I have one more reason to love the sustainable kitchen gardens at Thomas Jefferson’s Monticello. They are part of the inspiration behind Sage, a new botanical spirit by Art In The Age of Mechanical Reproduction, a boutique store in Philadelphia that specializes in “thought-provoking products of real cultural capital.” They sell handmade art, clothing, jewelry, home décor and more. They’re also in the organic liquor business, creating spirits inspired by traditional American libations from, as Art in the Age says, “simpler times.”


Last week, I had the fun task of heading into Philadelphia to the vegan, vegetable-centric restaurant Vedge for a preview tasting of Art in the Age’s newest spirit, Sage. Here’s the cool story behind Sage.


Thomas Jefferson had a horticulturist named Bernard McMahon grow and chronicle 130 plants that Lewis and Clark discovered on their famous expedition. The result was a book called “Flora Americae.” Jefferson used that book to help him create his kitchen gardens at Monticello where he grew plants native to America instead of what was grown in traditional English gardens.


Art in the Age created Sage to be the like “garden gins” that Americans in Jefferson’s time created from what grew in their American gardens. Sage is made with several botanicals chronicled in “Flora Americae” and grown at the Monticello gardens during Jefferson’s lifetime including thyme, rosemary, lavender, fennel and sage.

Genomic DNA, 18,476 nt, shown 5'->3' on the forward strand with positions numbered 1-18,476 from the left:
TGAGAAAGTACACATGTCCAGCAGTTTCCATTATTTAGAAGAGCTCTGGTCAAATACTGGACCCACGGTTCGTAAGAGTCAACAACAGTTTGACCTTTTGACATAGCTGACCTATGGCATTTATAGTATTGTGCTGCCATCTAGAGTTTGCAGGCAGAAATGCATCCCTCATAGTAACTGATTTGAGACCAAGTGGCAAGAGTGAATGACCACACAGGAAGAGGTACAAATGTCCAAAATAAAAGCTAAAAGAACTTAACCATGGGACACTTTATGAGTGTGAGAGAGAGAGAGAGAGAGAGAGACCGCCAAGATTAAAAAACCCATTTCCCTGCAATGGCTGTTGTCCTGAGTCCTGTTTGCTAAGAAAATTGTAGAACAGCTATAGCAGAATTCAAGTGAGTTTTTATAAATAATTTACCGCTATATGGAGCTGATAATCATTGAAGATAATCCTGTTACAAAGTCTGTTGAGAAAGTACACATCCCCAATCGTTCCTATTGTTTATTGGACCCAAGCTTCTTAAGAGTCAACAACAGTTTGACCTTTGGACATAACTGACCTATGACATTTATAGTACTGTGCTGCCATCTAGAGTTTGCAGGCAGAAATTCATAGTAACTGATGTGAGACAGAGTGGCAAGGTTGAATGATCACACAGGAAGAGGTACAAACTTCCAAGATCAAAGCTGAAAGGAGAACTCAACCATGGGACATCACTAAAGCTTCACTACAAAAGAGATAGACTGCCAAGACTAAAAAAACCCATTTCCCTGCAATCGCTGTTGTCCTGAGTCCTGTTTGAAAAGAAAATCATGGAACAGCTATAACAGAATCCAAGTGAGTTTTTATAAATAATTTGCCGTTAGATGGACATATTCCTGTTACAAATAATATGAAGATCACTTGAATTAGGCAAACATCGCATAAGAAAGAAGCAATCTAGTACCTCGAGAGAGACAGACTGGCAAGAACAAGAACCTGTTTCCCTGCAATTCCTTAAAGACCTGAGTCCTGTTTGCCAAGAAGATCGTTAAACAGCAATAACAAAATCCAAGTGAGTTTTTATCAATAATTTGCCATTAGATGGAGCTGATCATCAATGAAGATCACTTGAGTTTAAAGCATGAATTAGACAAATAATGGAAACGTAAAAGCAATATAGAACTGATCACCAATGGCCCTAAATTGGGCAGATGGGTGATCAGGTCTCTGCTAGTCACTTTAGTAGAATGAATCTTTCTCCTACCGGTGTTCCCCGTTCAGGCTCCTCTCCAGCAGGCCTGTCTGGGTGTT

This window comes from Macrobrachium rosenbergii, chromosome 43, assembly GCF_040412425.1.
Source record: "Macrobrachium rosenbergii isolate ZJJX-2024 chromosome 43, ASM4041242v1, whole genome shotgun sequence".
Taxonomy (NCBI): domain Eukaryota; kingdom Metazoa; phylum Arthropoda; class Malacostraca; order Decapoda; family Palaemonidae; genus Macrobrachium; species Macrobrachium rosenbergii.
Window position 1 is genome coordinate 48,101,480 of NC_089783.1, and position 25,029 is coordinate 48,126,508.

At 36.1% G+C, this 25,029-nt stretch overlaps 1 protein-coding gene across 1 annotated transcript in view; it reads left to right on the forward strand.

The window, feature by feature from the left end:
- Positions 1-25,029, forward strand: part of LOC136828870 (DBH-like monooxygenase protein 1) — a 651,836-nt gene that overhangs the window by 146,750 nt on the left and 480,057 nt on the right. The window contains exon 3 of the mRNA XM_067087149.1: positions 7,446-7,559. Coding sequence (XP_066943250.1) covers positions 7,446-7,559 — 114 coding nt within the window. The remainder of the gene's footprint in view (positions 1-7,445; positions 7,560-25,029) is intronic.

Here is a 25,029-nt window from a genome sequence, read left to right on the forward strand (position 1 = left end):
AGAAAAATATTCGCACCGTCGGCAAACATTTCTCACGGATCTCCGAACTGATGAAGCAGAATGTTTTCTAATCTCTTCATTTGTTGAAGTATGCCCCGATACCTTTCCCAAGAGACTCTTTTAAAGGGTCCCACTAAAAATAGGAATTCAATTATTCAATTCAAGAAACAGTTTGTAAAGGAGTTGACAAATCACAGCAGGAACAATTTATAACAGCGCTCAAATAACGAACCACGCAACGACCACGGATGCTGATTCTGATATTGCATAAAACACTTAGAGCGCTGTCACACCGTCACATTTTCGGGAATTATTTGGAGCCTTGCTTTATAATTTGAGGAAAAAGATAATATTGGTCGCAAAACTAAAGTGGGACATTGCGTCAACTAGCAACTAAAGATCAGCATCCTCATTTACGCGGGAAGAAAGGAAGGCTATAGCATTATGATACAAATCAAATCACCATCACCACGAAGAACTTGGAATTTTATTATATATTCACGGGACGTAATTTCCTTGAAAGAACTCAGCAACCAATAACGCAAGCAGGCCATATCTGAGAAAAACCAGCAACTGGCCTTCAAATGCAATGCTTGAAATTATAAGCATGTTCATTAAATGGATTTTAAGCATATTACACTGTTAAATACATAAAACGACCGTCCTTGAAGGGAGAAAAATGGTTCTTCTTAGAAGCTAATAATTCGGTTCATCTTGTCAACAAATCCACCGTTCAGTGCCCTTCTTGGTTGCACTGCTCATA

The Monticello cocktail made with Sage, ginger-agave syrup, and lemon.


You might expect Sage to taste like a garden, but that’s not what it tastes like at all. I tried it both straight and in a cocktail appropriately called Monticello. Straight, it tasted a bit like gin — warm and dry, a little woodsy, with a slight burn going down. Very pleasant. The Monticello cocktail was slightly sweet and lemony. The Sage enhanced it but it did not overwhelm it.


Art in the Age makes four organic spirits: Sage, Root (inspired by traditional root beer  — nothing like the soda we drink today), Snap (made with blackstrap molasses and ginger), and Rhubarb Tea (with rhubarb, carrots, lemons and more). You can’t get these spirits at the Art in the Age store because of Pennsylvania’s liquor laws. You can, however, purchase them nationwide in liquor stores, or you can order them from the online sellers mentioned on Art in the Age’s Spirits Locator page


Robin Shreeves ( @rshreeves ) focuses on food from a family perspective from her home base in New Jersey.

Art in the Age's Sage libation inspired by a founding father
An organic “garden gin,” Sage uses botanicals like the ones grown by Thomas Jefferson in his Monticello gardens.